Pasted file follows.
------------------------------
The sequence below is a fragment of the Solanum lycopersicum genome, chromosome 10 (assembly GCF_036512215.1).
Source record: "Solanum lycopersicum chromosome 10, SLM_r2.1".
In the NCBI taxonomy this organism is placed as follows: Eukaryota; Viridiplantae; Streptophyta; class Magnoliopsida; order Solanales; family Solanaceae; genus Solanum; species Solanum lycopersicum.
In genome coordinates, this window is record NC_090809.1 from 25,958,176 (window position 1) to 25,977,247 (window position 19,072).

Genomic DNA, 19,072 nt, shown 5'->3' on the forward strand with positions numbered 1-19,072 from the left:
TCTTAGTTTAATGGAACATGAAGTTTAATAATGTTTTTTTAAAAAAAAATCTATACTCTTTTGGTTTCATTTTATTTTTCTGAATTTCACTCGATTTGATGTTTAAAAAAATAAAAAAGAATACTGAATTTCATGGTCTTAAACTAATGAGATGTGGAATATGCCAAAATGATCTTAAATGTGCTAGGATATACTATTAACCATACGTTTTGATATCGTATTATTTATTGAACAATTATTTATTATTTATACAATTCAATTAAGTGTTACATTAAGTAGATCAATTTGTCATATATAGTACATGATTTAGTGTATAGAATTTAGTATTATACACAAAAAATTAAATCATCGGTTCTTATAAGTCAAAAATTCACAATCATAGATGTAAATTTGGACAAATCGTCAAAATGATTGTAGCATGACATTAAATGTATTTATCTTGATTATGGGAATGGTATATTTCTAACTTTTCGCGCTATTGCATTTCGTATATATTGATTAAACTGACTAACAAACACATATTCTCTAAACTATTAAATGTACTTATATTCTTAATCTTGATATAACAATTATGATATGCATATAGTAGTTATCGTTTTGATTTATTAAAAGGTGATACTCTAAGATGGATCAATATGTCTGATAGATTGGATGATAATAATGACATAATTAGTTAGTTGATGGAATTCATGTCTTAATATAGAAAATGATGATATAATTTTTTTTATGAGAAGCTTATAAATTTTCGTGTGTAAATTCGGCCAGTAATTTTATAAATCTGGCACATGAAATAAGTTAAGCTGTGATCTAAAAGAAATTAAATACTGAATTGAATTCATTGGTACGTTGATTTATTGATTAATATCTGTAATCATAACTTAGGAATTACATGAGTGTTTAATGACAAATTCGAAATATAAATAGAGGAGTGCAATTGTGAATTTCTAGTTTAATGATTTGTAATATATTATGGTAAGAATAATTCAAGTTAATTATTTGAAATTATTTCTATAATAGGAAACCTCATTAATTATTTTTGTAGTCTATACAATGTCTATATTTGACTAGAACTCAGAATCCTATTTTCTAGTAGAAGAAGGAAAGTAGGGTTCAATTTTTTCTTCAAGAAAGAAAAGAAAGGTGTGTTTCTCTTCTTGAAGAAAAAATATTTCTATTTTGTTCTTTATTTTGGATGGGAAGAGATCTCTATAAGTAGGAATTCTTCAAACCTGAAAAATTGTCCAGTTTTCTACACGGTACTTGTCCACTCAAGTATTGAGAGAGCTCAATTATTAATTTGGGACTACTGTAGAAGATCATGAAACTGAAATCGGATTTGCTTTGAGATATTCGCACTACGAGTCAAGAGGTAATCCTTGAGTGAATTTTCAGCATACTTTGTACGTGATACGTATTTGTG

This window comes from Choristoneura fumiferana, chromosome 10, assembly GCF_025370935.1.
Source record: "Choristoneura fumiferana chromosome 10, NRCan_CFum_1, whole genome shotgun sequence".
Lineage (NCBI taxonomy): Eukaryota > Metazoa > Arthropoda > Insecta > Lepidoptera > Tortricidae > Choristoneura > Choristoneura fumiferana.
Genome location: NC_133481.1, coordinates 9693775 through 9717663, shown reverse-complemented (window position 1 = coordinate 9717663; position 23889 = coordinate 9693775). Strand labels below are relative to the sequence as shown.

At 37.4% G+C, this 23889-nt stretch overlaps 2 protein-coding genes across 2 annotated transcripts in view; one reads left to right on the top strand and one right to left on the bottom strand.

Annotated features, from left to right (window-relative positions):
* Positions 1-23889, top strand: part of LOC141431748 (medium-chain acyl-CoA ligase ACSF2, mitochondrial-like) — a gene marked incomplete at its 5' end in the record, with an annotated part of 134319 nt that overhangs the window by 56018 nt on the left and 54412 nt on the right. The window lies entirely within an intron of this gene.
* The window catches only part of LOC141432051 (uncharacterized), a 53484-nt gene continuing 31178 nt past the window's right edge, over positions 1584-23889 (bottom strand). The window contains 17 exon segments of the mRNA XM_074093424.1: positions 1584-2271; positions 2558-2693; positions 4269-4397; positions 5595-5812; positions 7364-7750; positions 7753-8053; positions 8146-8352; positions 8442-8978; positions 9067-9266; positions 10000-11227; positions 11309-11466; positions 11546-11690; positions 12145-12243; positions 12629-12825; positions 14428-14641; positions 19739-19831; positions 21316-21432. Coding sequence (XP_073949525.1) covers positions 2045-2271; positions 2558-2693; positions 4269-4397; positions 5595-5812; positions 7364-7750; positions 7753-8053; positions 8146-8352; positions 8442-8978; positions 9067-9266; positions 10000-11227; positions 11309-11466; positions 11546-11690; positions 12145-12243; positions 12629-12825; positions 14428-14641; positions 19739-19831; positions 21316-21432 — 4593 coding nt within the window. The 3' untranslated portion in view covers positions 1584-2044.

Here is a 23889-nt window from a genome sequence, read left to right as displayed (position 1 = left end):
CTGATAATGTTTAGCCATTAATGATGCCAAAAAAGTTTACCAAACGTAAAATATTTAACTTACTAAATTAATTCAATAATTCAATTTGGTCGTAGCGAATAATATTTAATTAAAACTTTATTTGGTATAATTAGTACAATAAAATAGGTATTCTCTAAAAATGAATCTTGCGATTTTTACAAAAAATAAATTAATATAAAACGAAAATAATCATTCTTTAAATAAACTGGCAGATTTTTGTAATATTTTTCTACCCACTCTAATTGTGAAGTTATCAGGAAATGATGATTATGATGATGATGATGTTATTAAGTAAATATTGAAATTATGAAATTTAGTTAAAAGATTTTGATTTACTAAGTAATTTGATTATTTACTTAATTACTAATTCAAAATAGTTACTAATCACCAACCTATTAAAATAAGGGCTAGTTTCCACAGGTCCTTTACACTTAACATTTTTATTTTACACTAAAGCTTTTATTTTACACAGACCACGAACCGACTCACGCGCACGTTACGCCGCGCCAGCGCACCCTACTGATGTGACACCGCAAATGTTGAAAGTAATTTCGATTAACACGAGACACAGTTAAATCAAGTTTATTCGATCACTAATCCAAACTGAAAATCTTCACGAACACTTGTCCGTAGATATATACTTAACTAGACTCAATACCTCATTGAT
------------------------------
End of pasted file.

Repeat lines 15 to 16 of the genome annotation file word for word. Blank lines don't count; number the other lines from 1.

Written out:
Here is a 23889-nt window from a genome sequence, read left to right as displayed (position 1 = left end):
CTGATAATGTTTAGCCATTAATGATGCCAAAAAAGTTTACCAAACGTAAAATATTTAACTTACTAAATTAATTCAATAATTCAATTTGGTCGTAGCGAATAATATTTAATTAAAACTTTATTTGGTATAATTAGTACAATAAAATAGGTATTCTCTAAAAATGAATCTTGCGATTTTTACAAAAAATAAATTAATATAAAACGAAAATAATCATTCTTTAAATAAACTGGCAGATTTTTGTAATATTTTTCTACCCACTCTAATTGTGAAGTTATCAGGAAATGATGATTATGATGATGATGATGTTATTAAGTAAATATTGAAATTATGAAATTTAGTTAAAAGATTTTGATTTACTAAGTAATTTGATTATTTACTTAATTACTAATTCAAAATAGTTACTAATCACCAACCTATTAAAATAAGGGCTAGTTTCCACAGGTCCTTTACACTTAACATTTTTATTTTACACTAAAGCTTTTATTTTACACAGACCACGAACCGACTCACGCGCACGTTACGCCGCGCCAGCGCACCCTACTGATGTGACACCGCAAATGTTGAAAGTAATTTCGATTAACACGAGACACAGTTAAATCAAGTTTATTCGATCACTAATCCAAACTGAAAATCTTCACGAACACTTGTCCGTAGATATATACTTAACTAGACTCAATACCTCATTGAT